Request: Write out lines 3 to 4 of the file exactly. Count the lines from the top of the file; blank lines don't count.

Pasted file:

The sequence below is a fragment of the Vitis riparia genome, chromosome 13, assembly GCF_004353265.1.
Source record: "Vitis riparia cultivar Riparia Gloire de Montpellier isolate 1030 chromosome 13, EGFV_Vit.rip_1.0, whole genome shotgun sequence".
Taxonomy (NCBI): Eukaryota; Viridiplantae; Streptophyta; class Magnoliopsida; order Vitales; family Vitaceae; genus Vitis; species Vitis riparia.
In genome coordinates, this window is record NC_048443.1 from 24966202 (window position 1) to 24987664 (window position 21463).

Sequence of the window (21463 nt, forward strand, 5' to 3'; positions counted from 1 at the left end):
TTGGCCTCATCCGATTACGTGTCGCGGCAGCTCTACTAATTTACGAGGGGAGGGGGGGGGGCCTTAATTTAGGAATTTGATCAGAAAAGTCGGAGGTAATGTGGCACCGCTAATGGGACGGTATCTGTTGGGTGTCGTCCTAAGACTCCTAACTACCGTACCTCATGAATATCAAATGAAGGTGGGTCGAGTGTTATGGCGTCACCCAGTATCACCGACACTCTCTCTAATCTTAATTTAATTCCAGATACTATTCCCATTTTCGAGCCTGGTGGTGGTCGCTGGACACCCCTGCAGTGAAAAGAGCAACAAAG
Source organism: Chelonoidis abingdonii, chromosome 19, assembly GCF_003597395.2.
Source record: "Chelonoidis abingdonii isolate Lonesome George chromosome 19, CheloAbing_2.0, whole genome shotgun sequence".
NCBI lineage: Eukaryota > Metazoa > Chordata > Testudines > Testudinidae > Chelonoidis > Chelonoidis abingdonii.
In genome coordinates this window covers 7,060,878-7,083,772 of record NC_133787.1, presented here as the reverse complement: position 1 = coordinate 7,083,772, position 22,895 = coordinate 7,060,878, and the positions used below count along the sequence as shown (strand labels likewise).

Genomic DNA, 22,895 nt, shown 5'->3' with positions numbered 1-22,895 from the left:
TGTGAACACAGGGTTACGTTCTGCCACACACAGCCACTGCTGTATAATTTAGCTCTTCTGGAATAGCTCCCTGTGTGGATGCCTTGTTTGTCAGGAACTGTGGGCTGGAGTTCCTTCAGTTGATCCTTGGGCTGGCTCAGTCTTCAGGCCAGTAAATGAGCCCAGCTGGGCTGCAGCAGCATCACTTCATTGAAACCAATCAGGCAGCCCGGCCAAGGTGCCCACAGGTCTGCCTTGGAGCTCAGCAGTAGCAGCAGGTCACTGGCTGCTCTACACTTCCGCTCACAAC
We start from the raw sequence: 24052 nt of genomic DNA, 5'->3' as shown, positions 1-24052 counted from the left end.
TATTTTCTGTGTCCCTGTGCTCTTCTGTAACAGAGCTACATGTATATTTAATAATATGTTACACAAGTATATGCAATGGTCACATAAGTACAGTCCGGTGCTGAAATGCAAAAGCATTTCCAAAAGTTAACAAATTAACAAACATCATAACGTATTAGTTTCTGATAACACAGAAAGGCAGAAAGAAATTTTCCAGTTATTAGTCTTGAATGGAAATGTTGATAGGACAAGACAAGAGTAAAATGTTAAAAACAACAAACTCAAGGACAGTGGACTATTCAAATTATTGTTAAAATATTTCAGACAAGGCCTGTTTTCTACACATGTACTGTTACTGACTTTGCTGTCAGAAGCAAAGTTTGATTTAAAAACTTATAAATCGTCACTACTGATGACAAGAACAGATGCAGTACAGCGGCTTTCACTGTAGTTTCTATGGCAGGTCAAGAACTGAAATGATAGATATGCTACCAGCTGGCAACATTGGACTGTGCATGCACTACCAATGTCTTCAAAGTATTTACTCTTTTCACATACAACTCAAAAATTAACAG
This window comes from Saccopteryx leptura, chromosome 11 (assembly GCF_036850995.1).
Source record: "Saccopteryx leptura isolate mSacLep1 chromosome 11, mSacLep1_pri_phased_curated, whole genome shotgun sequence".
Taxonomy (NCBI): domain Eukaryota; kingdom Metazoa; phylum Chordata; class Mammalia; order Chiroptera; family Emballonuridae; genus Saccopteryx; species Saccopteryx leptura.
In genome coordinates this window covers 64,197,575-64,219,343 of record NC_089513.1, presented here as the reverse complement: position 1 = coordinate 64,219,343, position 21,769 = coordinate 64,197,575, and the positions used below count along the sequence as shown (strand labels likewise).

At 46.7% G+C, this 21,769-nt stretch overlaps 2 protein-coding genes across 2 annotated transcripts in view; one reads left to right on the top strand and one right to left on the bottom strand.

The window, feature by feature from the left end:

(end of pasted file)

Taxonomy (NCBI): Eukaryota; Viridiplantae; Streptophyta; class Magnoliopsida; order Vitales; family Vitaceae; genus Vitis; species Vitis riparia.
In genome coordinates, this window is record NC_048443.1 from 24966202 (window position 1) to 24987664 (window position 21463).